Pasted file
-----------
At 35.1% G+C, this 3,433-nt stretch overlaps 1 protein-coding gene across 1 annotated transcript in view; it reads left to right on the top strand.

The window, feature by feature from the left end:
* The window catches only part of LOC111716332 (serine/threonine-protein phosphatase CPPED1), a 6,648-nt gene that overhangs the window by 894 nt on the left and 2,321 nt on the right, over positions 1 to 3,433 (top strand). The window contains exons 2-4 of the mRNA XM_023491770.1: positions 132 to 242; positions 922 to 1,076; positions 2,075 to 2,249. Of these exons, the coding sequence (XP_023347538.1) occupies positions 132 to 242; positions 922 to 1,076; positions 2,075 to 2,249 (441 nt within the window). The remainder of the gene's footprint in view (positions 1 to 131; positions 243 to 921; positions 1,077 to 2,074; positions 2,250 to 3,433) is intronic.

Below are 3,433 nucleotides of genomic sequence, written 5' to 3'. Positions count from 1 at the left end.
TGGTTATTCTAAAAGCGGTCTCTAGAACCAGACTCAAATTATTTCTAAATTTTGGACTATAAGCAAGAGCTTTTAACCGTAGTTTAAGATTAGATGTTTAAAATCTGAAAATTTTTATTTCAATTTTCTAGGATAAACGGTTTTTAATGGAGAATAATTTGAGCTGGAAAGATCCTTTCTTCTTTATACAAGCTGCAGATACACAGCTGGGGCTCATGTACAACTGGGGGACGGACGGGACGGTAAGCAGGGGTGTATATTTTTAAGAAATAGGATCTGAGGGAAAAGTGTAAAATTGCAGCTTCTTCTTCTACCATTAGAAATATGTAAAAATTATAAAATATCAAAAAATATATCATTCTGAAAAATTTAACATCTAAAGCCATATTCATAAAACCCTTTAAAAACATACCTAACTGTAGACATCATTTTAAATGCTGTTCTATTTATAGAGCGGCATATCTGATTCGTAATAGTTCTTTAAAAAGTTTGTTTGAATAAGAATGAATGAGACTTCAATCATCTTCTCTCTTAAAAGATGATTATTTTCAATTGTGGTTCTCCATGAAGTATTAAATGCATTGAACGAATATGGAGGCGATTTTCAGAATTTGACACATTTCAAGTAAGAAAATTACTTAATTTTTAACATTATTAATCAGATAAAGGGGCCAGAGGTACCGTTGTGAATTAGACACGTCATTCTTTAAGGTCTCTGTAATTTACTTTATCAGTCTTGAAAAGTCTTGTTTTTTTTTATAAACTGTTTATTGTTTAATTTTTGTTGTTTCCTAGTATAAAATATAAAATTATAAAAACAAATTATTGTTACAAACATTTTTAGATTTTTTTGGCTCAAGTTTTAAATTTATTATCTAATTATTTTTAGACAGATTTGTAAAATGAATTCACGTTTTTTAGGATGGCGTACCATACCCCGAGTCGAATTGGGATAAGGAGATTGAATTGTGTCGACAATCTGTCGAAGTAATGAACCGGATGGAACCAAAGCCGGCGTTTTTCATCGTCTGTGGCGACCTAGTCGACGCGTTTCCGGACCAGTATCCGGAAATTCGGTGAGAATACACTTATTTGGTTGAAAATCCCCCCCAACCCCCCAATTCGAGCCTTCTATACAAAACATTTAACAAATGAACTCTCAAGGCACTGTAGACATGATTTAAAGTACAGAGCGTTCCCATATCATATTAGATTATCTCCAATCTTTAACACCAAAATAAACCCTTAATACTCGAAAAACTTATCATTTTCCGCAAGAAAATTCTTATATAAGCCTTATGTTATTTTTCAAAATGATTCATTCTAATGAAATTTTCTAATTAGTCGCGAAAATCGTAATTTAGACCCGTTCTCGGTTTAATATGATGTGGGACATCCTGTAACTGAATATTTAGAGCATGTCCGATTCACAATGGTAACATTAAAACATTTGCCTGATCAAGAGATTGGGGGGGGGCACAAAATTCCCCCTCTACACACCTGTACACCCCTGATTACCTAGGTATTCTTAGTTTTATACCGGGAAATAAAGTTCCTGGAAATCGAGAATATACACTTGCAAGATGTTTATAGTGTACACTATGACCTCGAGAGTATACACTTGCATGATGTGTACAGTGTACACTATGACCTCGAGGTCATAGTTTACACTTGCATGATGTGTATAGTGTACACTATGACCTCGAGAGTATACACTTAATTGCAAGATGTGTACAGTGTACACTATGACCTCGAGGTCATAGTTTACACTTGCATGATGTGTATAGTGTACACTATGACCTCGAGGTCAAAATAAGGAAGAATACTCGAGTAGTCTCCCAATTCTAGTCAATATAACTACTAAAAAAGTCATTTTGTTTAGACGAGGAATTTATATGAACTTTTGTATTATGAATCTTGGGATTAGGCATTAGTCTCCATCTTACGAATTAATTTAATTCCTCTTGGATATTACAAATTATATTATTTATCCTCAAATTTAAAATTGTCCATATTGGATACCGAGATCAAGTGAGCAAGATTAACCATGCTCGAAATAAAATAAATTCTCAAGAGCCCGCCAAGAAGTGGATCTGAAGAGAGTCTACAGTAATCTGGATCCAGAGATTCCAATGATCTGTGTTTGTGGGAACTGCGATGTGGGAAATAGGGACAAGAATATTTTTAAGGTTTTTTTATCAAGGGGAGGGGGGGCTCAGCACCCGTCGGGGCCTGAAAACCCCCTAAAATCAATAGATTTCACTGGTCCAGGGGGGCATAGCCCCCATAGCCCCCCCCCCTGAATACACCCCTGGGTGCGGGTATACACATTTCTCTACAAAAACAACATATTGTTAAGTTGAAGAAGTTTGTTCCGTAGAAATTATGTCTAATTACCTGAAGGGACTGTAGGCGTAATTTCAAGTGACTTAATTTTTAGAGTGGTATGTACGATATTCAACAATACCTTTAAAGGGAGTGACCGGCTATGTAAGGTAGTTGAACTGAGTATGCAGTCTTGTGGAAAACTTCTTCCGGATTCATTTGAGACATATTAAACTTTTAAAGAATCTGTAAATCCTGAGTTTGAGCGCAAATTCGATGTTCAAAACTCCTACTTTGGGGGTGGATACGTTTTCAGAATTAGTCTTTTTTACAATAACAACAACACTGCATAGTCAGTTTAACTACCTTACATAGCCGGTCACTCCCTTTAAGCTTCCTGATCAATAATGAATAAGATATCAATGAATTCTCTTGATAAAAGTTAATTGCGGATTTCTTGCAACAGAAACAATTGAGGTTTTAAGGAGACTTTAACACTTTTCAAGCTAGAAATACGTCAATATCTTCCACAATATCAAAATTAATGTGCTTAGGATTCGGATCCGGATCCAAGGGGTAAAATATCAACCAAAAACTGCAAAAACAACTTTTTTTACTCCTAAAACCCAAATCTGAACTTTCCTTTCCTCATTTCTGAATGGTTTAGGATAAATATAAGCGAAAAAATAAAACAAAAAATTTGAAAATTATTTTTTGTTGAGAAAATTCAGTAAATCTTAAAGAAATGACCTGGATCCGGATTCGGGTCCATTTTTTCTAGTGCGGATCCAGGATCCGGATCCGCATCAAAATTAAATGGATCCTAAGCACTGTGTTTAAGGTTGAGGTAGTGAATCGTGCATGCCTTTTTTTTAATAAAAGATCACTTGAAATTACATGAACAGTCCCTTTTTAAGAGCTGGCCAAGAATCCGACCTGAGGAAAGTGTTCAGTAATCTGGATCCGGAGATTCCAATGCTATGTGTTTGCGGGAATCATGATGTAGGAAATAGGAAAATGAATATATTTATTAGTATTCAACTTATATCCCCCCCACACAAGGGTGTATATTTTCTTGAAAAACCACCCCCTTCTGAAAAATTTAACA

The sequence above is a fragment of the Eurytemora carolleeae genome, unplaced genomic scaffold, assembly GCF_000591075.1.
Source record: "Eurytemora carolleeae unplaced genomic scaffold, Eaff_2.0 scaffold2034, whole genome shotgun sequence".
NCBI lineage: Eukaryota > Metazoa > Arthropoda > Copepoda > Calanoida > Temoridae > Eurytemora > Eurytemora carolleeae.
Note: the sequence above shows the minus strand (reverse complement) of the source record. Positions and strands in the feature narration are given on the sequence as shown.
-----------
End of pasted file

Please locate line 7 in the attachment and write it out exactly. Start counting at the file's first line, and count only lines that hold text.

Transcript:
Source record: "Eurytemora carolleeae unplaced genomic scaffold, Eaff_2.0 scaffold2034, whole genome shotgun sequence".